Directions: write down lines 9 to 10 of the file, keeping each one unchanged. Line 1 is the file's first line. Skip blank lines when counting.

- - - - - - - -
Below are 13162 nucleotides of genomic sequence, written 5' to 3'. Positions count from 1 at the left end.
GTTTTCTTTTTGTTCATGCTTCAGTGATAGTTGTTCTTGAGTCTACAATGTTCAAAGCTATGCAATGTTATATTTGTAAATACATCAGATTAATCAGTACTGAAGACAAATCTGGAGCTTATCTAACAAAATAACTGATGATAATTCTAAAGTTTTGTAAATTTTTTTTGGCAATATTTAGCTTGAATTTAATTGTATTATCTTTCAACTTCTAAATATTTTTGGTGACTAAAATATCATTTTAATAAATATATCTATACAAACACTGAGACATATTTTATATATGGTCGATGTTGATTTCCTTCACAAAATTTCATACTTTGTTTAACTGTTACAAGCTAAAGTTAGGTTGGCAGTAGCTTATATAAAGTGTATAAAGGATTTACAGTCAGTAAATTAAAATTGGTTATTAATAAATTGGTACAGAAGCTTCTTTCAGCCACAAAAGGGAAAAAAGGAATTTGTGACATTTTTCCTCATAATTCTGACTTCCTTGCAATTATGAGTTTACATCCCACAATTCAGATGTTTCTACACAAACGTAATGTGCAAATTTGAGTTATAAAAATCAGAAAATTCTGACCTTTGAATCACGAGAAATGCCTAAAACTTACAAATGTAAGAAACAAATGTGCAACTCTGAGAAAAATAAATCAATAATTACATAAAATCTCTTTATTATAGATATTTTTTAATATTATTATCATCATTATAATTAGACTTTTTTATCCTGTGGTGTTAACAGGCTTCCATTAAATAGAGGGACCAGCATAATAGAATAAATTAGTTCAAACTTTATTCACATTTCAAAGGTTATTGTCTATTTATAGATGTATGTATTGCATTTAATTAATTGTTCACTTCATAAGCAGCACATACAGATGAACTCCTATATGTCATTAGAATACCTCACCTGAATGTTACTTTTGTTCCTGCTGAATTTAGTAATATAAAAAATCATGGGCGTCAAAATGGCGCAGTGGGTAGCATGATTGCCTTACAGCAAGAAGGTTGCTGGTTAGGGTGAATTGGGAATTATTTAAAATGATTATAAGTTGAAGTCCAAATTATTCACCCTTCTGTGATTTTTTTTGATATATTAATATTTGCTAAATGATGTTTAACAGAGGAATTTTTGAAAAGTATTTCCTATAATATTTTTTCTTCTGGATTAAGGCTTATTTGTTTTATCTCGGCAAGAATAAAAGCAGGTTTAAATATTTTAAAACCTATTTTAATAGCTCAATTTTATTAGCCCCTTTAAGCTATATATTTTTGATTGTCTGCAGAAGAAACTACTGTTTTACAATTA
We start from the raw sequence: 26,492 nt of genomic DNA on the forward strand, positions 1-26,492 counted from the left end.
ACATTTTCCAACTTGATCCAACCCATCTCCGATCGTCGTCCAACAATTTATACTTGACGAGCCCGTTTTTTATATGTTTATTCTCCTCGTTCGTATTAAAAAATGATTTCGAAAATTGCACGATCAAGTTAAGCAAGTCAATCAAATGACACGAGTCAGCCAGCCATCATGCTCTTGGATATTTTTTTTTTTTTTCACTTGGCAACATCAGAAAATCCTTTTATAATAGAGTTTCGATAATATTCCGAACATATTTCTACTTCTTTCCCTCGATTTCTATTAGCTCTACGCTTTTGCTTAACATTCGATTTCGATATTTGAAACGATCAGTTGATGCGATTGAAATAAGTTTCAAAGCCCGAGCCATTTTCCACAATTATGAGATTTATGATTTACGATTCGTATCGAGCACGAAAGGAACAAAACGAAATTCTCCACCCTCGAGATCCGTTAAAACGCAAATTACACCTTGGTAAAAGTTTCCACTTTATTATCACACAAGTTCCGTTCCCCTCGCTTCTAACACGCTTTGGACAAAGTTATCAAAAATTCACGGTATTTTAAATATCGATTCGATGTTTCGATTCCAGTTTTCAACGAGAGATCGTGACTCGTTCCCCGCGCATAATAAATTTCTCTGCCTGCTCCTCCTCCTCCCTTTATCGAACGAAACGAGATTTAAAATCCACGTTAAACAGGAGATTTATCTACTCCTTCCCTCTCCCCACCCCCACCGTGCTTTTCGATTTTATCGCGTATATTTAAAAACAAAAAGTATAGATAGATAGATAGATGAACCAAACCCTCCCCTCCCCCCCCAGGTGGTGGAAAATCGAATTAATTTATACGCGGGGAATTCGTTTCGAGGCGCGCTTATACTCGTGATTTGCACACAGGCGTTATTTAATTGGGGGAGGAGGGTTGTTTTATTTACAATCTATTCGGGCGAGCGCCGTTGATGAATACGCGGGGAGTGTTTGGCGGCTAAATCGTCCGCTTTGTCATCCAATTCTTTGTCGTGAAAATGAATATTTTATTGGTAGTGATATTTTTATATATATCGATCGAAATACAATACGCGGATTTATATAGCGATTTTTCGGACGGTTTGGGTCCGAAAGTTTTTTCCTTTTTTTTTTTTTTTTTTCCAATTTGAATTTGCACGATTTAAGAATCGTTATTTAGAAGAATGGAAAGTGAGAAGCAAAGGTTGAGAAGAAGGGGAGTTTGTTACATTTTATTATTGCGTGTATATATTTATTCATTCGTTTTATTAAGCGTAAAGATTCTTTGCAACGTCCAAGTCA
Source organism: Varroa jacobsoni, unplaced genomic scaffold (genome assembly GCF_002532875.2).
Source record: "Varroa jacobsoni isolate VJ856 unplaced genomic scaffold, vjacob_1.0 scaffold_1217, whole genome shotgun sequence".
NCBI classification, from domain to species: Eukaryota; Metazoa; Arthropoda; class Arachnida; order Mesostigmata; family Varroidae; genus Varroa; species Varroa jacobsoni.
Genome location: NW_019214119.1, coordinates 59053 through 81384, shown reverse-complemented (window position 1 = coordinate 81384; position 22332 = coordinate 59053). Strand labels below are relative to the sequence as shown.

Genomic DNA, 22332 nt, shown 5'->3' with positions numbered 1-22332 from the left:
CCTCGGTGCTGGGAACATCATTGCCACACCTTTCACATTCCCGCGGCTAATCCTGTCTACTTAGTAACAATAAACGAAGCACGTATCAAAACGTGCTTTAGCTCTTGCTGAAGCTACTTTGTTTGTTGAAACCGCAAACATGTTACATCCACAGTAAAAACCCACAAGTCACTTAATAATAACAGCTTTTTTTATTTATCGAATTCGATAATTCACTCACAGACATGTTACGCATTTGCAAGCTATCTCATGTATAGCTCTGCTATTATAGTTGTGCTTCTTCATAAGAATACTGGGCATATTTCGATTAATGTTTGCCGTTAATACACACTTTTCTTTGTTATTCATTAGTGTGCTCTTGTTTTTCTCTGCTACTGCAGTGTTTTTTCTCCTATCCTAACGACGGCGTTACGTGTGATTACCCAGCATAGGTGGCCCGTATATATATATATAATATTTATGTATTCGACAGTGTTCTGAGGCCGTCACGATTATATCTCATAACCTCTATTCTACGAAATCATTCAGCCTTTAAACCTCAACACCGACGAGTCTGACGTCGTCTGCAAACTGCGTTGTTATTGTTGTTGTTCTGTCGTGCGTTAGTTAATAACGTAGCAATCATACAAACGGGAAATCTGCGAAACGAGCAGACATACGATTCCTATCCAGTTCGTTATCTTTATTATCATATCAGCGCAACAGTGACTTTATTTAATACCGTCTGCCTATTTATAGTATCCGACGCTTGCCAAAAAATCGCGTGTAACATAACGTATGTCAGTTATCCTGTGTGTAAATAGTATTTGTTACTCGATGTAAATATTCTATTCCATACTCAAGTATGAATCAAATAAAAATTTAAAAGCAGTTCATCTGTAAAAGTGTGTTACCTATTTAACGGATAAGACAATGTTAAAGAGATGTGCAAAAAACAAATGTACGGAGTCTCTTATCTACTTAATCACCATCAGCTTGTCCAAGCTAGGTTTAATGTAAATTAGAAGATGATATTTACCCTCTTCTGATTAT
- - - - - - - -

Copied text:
Genomic DNA, 22332 nt, shown 5'->3' with positions numbered 1-22332 from the left:
CCTCGGTGCTGGGAACATCATTGCCACACCTTTCACATTCCCGCGGCTAATCCTGTCTACTTAGTAACAATAAACGAAGCACGTATCAAAACGTGCTTTAGCTCTTGCTGAAGCTACTTTGTTTGTTGAAACCGCAAACATGTTACATCCACAGTAAAAACCCACAAGTCACTTAATAATAACAGCTTTTTTTATTTATCGAATTCGATAATTCACTCACAGACATGTTACGCATTTGCAAGCTATCTCATGTATAGCTCTGCTATTATAGTTGTGCTTCTTCATAAGAATACTGGGCATATTTCGATTAATGTTTGCCGTTAATACACACTTTTCTTTGTTATTCATTAGTGTGCTCTTGTTTTTCTCTGCTACTGCAGTGTTTTTTCTCCTATCCTAACGACGGCGTTACGTGTGATTACCCAGCATAGGTGGCCCGTATATATATATATAATATTTATGTATTCGACAGTGTTCTGAGGCCGTCACGATTATATCTCATAACCTCTATTCTACGAAATCATTCAGCCTTTAAACCTCAACACCGACGAGTCTGACGTCGTCTGCAAACTGCGTTGTTATTGTTGTTGTTCTGTCGTGCGTTAGTTAATAACGTAGCAATCATACAAACGGGAAATCTGCGAAACGAGCAGACATACGATTCCTATCCAGTTCGTTATCTTTATTATCATATCAGCGCAACAGTGACTTTATTTAATACCGTCTGCCTATTTATAGTATCCGACGCTTGCCAAAAAATCGCGTGTAACATAACGTATGTCAGTTATCCTGTGTGTAAATAGTATTTGTTACTCGATGTAAATATTCTATTCCATACTCAAGTATGAATCAAATAAAAATTTAAAAGCAGTTCATCTGTAAAAGTGTGTTACCTATTTAACGGATAAGACAATGTTAAAGAGATGTGCAAAAAACAAATGTACGGAGTCTCTTATCTACTTAATCACCATCAGCTTGTCCAAGCTAGGTTTAATGTAAATTAGAAGATGATATTTACCCTCTTCTGATTAT